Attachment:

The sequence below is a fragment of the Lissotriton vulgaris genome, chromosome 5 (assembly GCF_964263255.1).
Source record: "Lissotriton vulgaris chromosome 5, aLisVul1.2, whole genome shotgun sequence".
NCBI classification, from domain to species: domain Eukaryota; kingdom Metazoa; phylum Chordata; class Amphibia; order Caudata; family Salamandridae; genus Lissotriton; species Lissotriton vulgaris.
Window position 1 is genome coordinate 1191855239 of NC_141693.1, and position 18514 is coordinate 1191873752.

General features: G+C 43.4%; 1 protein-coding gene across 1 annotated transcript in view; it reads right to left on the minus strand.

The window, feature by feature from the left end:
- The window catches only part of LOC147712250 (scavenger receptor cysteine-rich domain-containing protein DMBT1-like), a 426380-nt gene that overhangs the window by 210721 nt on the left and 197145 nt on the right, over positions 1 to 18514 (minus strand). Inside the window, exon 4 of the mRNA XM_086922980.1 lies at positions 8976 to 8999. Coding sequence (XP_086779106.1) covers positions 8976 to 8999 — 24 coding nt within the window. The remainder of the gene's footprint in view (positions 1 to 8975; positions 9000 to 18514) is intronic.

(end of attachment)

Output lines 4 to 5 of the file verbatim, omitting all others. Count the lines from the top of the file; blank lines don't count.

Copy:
Window position 1 is genome coordinate 1191855239 of NC_141693.1, and position 18514 is coordinate 1191873752.

General features: G+C 43.4%; 1 protein-coding gene across 1 annotated transcript in view; it reads right to left on the minus strand.